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    Japan honors Abe at controversial funeral


    Sep 27, 2022

    TOKYO: Japanese and foreign dignitaries paid tribute to assassinated former prime minister Shinzo Abe at a controversial state funeral on Tuesday, as long lines of people gathered to offer flowers and prayers.

    Abe’s ashes, carried by his widow Akie, arrived at the storied Nippon Budokan venue in the capital Tokyo, where a 19-gun salute sounded in honor of the slain ex-leader.

    In a eulogy, Prime Minister Fumio Kishida described the politician as a “person of courage” and listed his achievements, including efforts to strengthen Japan’s diplomatic ties.

    “I feel heartbreaking grief,” Kishida said as he faced a photograph of Abe that was hung above a grand floral structure used to display his ashes, medals and the Japanese flag.

    Abe was Japan’s longest-serving premier and one of the East Asian country’s most recognizable political figures, known for cultivating international alliances and his “Abenomics” economic strategy.

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    He resigned in 2020 over recurring health problems, but remained a key political voice and was campaigning for his ruling Liberal Democratic Party (LDP) when a lone gunman killed him with a homemade weapon in the city of Nara on July 8.

    The shooting sent shockwaves through a country with famously low gun-related crime and prompted international condemnation.

    But the decision to give him a state funeral — only the second for a former premier in the postwar period — has provoked opposition, with about 60 percent of Japanese against the event in recent polls.

    United States Vice President Kamala Harris and other world leaders, including Indian Prime Minister Narendra Modi and Australian premier Anthony Albanese, were among those in attendance at the Budokan.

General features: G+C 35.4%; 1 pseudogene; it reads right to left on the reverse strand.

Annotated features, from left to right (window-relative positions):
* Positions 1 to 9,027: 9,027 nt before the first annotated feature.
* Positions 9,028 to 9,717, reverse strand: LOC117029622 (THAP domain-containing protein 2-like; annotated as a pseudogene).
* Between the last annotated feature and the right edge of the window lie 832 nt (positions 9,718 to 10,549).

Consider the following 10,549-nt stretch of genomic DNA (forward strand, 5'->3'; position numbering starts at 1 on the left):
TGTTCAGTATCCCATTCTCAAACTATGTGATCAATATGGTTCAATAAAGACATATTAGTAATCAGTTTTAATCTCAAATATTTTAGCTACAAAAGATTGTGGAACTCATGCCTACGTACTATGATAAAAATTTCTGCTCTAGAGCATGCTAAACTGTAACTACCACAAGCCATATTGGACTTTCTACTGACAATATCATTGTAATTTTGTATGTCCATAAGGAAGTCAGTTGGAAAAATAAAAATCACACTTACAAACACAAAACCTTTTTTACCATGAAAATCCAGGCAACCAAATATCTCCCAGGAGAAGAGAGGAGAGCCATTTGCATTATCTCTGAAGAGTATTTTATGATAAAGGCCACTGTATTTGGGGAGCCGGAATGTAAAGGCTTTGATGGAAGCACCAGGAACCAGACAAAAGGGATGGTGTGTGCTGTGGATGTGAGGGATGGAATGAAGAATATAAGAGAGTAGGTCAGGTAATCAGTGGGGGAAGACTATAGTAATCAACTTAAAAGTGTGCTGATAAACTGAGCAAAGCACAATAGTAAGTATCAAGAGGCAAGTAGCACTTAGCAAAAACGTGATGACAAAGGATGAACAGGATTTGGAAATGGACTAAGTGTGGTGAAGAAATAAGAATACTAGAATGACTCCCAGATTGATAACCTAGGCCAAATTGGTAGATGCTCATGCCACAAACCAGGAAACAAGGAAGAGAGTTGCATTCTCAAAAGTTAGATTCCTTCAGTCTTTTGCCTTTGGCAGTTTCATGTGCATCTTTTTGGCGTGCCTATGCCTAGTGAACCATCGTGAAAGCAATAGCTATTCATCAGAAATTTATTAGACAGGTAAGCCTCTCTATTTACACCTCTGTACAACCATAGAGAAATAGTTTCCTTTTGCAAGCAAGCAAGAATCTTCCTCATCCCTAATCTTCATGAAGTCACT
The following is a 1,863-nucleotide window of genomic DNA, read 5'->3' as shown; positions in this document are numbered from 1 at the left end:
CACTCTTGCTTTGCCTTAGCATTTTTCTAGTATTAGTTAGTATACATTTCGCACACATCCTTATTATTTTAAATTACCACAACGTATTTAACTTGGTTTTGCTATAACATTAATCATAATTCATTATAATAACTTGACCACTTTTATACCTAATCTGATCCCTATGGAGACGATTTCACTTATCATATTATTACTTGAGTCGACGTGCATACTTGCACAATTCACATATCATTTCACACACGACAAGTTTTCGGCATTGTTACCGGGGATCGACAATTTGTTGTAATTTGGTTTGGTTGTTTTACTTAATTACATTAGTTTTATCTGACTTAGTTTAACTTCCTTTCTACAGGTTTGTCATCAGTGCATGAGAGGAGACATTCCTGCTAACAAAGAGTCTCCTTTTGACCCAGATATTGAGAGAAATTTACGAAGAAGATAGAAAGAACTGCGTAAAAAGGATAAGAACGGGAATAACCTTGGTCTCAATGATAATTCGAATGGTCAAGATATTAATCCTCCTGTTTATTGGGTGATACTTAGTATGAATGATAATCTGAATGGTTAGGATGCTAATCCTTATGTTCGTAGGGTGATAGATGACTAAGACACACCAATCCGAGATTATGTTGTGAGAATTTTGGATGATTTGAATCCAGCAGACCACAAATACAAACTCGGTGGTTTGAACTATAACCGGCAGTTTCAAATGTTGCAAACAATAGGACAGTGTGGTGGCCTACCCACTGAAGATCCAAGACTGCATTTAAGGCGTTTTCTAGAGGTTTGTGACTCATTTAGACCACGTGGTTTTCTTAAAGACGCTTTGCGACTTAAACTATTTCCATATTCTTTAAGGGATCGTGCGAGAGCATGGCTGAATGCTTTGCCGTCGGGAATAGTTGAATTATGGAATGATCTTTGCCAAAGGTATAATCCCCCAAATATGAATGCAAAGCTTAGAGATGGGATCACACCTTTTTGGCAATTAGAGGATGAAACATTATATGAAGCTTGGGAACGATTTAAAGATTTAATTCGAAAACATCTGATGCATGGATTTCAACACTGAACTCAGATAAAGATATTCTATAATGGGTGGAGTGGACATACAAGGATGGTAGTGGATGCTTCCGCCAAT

Outside, thousands of people stood in line as the ashes arrived, waiting to deliver flowers and say a prayer in two mourning tents.

    Koji Takamori came all the way from northern Hokkaido with his nine-year-old son. “I wanted to thank him. He has done so much for Japan,” the 46-year-old told Agence France-Presse (AFP).

    “The way he died was so shocking. To be honest, I also came because there has been so much opposition. It’s almost like I’m here to oppose those who are opposing this (funeral),” he said.

    Those opponents were also out, marching near the tents before a demonstration in front of the parliament.

    Discontent over state funeral

    Abe’s accused killer, Tetsuya Yamagami, targeted the former leader believing he had ties to the Unification Church, which the attacker resented over massive donations his mother had made to the sect.

    The assassination prompted fresh scrutiny of the church and its fundraising, and uncomfortable questions for Japan’s political establishment, with the LDP admitting that about half its lawmakers had links to the religious organization.

    Kishida has pledged the party will sever all ties with the church, but the scandal helped fuel discontent over the state funeral.

    Thousands have protested the ceremony and a man set himself on fire last week near the prime minister’s office, leaving notes reportedly expressing his objection to the event.

    Some lawmakers from opposition parties are also boycotting the funeral.

    The controversy has several causes, with some accusing Kishida of unilaterally approving the funeral instead of consulting parliament, and others resentful of a nearly $12-million price tag.

    It is also the legacy of Abe’s divisive tenure, marked by persistent allegations of cronyism, and opposition to his nationalism and plans to reform the pacifist constitution.

    Kishida’s government may be hoping the solemnity of the event, attended by an estimated 4,300 people, including 700 foreign invitees, will drown out the controversy.

    Abe worked to cultivate close ties with Washington to bolster the key US-Japan alliance, and also courted a stronger “Quad” grouping made up of Japan, the US, India and Australia.

    Japan’s Emperor Naruhito and Empress Masako did not attend, as neutral national figures, but Crown Prince Akishino and his wife Kiko led mourners in offering flowers at the end of the 90-minute service.


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